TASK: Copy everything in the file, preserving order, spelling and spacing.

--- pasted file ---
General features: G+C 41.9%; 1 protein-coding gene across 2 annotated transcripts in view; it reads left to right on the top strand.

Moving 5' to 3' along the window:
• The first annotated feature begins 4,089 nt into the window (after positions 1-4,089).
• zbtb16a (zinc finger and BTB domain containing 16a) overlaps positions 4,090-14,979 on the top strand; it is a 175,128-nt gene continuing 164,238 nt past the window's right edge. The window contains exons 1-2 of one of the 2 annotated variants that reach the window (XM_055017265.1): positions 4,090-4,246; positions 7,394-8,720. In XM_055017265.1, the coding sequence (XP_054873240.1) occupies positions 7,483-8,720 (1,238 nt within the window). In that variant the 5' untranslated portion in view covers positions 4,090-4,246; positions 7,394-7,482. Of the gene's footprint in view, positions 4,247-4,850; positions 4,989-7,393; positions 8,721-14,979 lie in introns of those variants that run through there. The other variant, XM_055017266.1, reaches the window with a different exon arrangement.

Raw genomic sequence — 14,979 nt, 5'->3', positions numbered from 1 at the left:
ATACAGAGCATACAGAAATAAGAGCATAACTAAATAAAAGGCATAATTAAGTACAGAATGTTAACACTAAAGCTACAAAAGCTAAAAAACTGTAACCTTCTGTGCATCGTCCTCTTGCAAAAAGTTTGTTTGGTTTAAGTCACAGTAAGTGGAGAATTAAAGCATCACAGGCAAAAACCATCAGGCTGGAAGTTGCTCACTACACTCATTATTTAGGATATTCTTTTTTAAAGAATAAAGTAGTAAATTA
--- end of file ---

General features: G+C 41.9%; 1 protein-coding gene across 2 annotated transcripts in view; it reads left to right on the top strand.

Moving 5' to 3' along the window:
• The first annotated feature begins 4,089 nt into the window (after positions 1-4,089).
• zbtb16a (zinc finger and BTB domain containing 16a) overlaps positions 4,090-14,979 on the top strand; it is a 175,128-nt gene continuing 164,238 nt past the window's right edge. The window contains exons 1-2 of one of the 2 annotated variants that reach the window (XM_055017265.1): positions 4,090-4,246; positions 7,394-8,720. In XM_055017265.1, the coding sequence (XP_054873240.1) occupies positions 7,483-8,720 (1,238 nt within the window). In that variant the 5' untranslated portion in view covers positions 4,090-4,246; positions 7,394-7,482. Of the gene's footprint in view, positions 4,247-4,850; positions 4,989-7,393; positions 8,721-14,979 lie in introns of those variants that run through there. The other variant, XM_055017266.1, reaches the window with a different exon arrangement.

Raw genomic sequence — 14,979 nt, 5'->3', positions numbered from 1 at the left:
ATACAGAGCATACAGAAATAAGAGCATAACTAAATAAAAGGCATAATTAAGTACAGAATGTTAACACTAAAGCTACAAAAGCTAAAAAACTGTAACCTTCTGTGCATCGTCCTCTTGCAAAAAGTTTGTTTGGTTTAAGTCACAGTAAGTGGAGAATTAAAGCATCACAGGCAAAAACCATCAGGCTGGAAGTTGCTCACTACACTCATTATTTAGGATATTCTTTTTTAAAGAATAAAGTAGTAAATTA